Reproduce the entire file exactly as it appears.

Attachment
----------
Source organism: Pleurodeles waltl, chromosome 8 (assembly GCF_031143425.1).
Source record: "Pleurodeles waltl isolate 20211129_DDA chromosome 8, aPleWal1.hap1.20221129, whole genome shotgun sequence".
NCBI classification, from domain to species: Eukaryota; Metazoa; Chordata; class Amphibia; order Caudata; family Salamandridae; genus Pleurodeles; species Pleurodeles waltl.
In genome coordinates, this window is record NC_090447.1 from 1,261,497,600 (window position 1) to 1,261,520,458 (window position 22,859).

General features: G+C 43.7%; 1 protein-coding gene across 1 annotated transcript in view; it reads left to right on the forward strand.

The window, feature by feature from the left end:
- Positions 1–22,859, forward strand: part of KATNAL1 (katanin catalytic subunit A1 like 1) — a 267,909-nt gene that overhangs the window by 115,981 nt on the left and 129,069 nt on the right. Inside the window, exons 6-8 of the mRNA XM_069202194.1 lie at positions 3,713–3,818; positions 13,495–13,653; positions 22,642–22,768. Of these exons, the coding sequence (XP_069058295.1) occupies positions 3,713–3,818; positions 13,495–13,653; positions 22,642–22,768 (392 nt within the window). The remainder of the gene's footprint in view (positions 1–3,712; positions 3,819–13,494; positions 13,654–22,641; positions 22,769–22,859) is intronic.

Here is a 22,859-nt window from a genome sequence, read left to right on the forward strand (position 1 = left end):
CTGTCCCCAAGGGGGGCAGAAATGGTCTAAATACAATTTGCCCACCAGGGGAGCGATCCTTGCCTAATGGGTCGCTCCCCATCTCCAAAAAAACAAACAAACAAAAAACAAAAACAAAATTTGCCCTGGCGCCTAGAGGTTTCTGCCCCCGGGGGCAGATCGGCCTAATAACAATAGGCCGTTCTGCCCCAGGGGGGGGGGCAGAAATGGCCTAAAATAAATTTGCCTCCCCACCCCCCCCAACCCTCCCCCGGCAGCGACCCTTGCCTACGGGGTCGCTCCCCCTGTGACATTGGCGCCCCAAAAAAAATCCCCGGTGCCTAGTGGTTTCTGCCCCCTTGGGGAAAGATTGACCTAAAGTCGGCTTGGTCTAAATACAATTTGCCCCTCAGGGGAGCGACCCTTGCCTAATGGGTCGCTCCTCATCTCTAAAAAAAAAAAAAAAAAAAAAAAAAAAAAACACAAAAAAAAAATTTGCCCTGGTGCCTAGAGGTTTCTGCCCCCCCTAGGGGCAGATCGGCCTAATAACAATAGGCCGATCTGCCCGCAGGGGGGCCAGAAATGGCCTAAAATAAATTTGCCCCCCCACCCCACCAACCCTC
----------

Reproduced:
Source organism: Pleurodeles waltl, chromosome 8 (assembly GCF_031143425.1).
Source record: "Pleurodeles waltl isolate 20211129_DDA chromosome 8, aPleWal1.hap1.20221129, whole genome shotgun sequence".
NCBI classification, from domain to species: Eukaryota; Metazoa; Chordata; class Amphibia; order Caudata; family Salamandridae; genus Pleurodeles; species Pleurodeles waltl.
In genome coordinates, this window is record NC_090447.1 from 1,261,497,600 (window position 1) to 1,261,520,458 (window position 22,859).

General features: G+C 43.7%; 1 protein-coding gene across 1 annotated transcript in view; it reads left to right on the forward strand.

The window, feature by feature from the left end:
- Positions 1–22,859, forward strand: part of KATNAL1 (katanin catalytic subunit A1 like 1) — a 267,909-nt gene that overhangs the window by 115,981 nt on the left and 129,069 nt on the right. Inside the window, exons 6-8 of the mRNA XM_069202194.1 lie at positions 3,713–3,818; positions 13,495–13,653; positions 22,642–22,768. Of these exons, the coding sequence (XP_069058295.1) occupies positions 3,713–3,818; positions 13,495–13,653; positions 22,642–22,768 (392 nt within the window). The remainder of the gene's footprint in view (positions 1–3,712; positions 3,819–13,494; positions 13,654–22,641; positions 22,769–22,859) is intronic.

Here is a 22,859-nt window from a genome sequence, read left to right on the forward strand (position 1 = left end):
CTGTCCCCAAGGGGGGCAGAAATGGTCTAAATACAATTTGCCCACCAGGGGAGCGATCCTTGCCTAATGGGTCGCTCCCCATCTCCAAAAAAACAAACAAACAAAAAACAAAAACAAAATTTGCCCTGGCGCCTAGAGGTTTCTGCCCCCGGGGGCAGATCGGCCTAATAACAATAGGCCGTTCTGCCCCAGGGGGGGGGGCAGAAATGGCCTAAAATAAATTTGCCTCCCCACCCCCCCCAACCCTCCCCCGGCAGCGACCCTTGCCTACGGGGTCGCTCCCCCTGTGACATTGGCGCCCCAAAAAAAATCCCCGGTGCCTAGTGGTTTCTGCCCCCTTGGGGAAAGATTGACCTAAAGTCGGCTTGGTCTAAATACAATTTGCCCCTCAGGGGAGCGACCCTTGCCTAATGGGTCGCTCCTCATCTCTAAAAAAAAAAAAAAAAAAAAAAAAAAAAAACACAAAAAAAAAATTTGCCCTGGTGCCTAGAGGTTTCTGCCCCCCCTAGGGGCAGATCGGCCTAATAACAATAGGCCGATCTGCCCGCAGGGGGGCCAGAAATGGCCTAAAATAAATTTGCCCCCCCACCCCACCAACCCTC